The new Will Ferrell–Kevin Hart comedy Get Hard is designed to provoke you, and maybe even piss you off a little. Does it cross the line into actual racism, and/or homophobia, as some contend? Maybe. Probably. Everybody’s threshold for offense is different, and the movie flaunts its “edge” like it’s going out of style. But the real problem is that Get Hard’s very idea of edge is itself pretty stale. It feels like a bunch of off-color jokes the filmmakers have been trying to tell for years, and they’ve crammed them all into one film — with tiresome results.
The setup is simple and symmetrical: James King (Ferrell), a soft, smug finance-industry hotshot, is arrested for fraud and embezzlement on the eve of his engagement party — right in the middle of a private concert by John Mayer. (The very game Mayer is hilarious in his cameo, and when John Mayer is the best thing in your movie, you worry.) On the other edge of town, Darnell Lewis (Hart), the fast-talking and hardworking owner of a small luxury-car-cleaning service, is desperately trying to get a mortgage to buy a home in a better neighborhood so his young daughter doesn’t have to go to a shitty and dangerous school where every morning the kids glumly line up to get jammed through a metal detector. Darnell needs $30,000 for the down payment on the home, but nobody will give him a loan. (“Aren’t you supposed to be a predatory lender? Prey on me! You’re a lion, I’m a gazelle!” he pleads to the bank.) When James (whom we know is probably innocent) becomes the spiritual fall guy for all of the financial industry’s misdeeds and gets ten years in maximum-security prison, he goes to Darnell for lessons on how to survive doing hard time. Darnell knows nothing about prison and is offended that James would even think he does — but the rich man offers him the $30,000 he needs for that mortgage, so away we go.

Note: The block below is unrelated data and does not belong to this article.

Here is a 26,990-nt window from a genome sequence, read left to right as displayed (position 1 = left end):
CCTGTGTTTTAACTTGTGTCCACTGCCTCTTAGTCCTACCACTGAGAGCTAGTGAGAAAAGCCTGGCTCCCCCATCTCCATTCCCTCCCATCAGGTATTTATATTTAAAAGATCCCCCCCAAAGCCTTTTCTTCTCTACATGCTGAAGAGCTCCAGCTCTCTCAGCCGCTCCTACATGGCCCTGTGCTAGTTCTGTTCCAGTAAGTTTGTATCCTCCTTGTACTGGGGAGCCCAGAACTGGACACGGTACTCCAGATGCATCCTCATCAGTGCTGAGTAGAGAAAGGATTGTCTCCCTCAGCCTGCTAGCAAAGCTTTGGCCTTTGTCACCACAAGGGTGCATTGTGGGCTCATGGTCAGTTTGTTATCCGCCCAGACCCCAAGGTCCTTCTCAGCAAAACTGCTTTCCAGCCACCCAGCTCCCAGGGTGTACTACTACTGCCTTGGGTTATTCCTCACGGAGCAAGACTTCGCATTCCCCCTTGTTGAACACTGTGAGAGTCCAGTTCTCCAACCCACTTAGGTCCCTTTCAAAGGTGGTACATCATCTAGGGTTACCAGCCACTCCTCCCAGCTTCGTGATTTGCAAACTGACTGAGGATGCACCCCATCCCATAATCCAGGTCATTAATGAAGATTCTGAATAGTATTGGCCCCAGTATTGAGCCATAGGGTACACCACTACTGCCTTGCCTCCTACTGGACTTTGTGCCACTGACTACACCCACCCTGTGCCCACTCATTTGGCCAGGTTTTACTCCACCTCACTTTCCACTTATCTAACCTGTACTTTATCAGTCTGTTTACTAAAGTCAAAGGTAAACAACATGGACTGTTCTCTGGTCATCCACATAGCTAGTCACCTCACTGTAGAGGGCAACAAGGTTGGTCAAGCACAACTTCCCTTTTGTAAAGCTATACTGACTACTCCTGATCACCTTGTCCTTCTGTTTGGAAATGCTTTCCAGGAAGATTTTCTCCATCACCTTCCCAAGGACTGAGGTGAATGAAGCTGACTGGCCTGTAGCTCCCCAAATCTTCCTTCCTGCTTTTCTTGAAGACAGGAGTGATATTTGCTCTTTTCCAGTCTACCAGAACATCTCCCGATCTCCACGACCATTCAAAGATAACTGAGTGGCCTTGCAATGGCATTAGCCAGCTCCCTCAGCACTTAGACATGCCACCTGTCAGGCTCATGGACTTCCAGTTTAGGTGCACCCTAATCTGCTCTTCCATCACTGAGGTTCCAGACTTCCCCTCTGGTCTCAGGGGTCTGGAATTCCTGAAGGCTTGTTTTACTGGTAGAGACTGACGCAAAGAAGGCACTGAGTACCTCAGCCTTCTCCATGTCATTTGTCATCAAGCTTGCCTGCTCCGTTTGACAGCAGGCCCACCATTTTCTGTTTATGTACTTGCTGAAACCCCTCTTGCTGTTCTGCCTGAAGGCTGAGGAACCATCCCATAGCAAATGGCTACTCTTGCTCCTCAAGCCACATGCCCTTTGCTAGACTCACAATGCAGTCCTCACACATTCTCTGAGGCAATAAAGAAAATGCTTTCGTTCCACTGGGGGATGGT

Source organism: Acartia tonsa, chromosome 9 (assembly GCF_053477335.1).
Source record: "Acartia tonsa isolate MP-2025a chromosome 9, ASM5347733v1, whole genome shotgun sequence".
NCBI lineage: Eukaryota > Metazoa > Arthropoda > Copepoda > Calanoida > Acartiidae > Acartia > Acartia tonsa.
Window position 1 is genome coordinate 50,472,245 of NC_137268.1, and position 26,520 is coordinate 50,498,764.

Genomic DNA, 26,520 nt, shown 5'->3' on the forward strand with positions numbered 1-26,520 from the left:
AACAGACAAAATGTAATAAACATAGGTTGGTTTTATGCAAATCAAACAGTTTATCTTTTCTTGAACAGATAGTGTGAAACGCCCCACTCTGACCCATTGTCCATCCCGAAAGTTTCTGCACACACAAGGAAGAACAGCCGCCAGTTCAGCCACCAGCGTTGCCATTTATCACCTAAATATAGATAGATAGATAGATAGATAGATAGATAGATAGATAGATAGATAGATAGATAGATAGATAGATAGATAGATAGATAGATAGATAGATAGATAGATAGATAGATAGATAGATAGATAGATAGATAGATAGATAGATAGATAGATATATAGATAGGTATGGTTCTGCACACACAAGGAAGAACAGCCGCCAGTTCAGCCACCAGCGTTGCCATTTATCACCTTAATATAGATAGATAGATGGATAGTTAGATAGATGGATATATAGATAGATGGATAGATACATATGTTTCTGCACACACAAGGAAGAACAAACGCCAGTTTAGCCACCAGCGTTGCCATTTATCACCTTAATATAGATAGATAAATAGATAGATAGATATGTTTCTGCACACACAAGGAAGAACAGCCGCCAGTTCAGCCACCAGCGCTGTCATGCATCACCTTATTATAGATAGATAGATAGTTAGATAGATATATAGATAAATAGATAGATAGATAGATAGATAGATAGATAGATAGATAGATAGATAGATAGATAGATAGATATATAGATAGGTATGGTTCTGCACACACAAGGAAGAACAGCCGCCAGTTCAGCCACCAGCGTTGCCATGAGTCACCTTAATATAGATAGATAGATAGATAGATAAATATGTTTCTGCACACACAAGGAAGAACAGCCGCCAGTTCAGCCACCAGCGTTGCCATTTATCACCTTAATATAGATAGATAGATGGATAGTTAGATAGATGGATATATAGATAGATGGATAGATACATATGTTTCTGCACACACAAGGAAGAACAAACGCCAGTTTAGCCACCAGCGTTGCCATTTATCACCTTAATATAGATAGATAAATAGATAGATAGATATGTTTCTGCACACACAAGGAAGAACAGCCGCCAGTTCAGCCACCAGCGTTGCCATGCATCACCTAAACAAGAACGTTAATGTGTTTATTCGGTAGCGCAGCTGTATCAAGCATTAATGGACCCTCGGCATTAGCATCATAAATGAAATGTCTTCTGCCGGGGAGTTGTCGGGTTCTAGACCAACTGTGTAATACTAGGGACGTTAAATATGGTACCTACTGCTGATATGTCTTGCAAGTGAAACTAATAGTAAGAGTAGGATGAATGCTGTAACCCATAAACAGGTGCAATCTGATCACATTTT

The juxtaposition between the two characters is initially telling, and poignant: While Darnell is trying to get away from his tough surroundings, James’s life is filled with faux manifestations of strength and machismo: He has capoeira class every day, with everyone indulging his ego; he stretches his pasty, doughy, naked body at the window every morning while his poor gardener works right outside; his gold-digging fiancée (Alison Brie) pretends to love his manliness and talks dirty to him; “We’re on a boat, bitch!” reads a T-shirt from one of his company retreats. Darnell, meanwhile, seeks the soft comfort of his tough, take-no-prisoners wife Rita, played by a terrific Edwina Findley Dickerson. He works like a dog and makes next to nothing while James makes millions with one trade over the phone and then pats himself on the back for all his hard labor.
At first, you wonder if maybe Get Hard is going in a Trading Places direction — not so much because these two characters with very different lives might switch, but because of the fun the film has playing them off one another. The two leads complement each other nicely, too. Farrell has his typical overgrown, bumbling, Foghorn Leghorn–like beefiness, and Hart brings a spark-plug, Speedy Gonzalez charisma; I wouldn’t mind seeing them reunite for a better film.
Alas, Get Hard eventually becomes just one big prison-rape joke, repeated ad nauseam in every conceivable permutation. While Darnell attempts to teach James how to act (and be) tough, it’s all at the service of keeping him from becoming someone’s “bitch” — not exactly fresh comic ground. The film does cross the line when, convinced he can’t teach James to protect himself, Darnell gives up and takes him to a gay bar so he can “learn to suck dick.” Obviously, the conflation of homosexuality with prison rape is downright psychotic, and partly positing this as a sign of Darnell’s own cluelessness doesn’t help matters much. Similarly, the fact that Darnell and his family seem to be the only black characters in this world who aren’t criminals is discomfiting. It’s not that the film needs to sprinkle in some token characters, but when the film’s worldview actually seems to confirm James’s deranged assumption that all black people must know a lot about crime and prison, that’s a problem.
But offense can be a valuable comic tool. From Blazing Saddles to Freddy Got Fingered to Borat to Bad Santa, plenty of films have found real laughs by crossing uncrossable lines. Get Hard wants to be one of those films, and it comes from people who understand that genre of comedy — two of the writers, Jay Martel and Ian Roberts, are Key & Peele veterans, and director and co-writer Etan Cohen co-wrote Tropic Thunder and Idiocracy. But Get Hard isn’t one of those films, because it has no real spirit of comic invention; it offends us, but it doesn’t do it to get unexpected, uncomfortable laughs. They’re the same dumb jokes you’ve heard a million times before, gussied up in the guise of social commentary. The cringe is not worth the chuckle, in this case.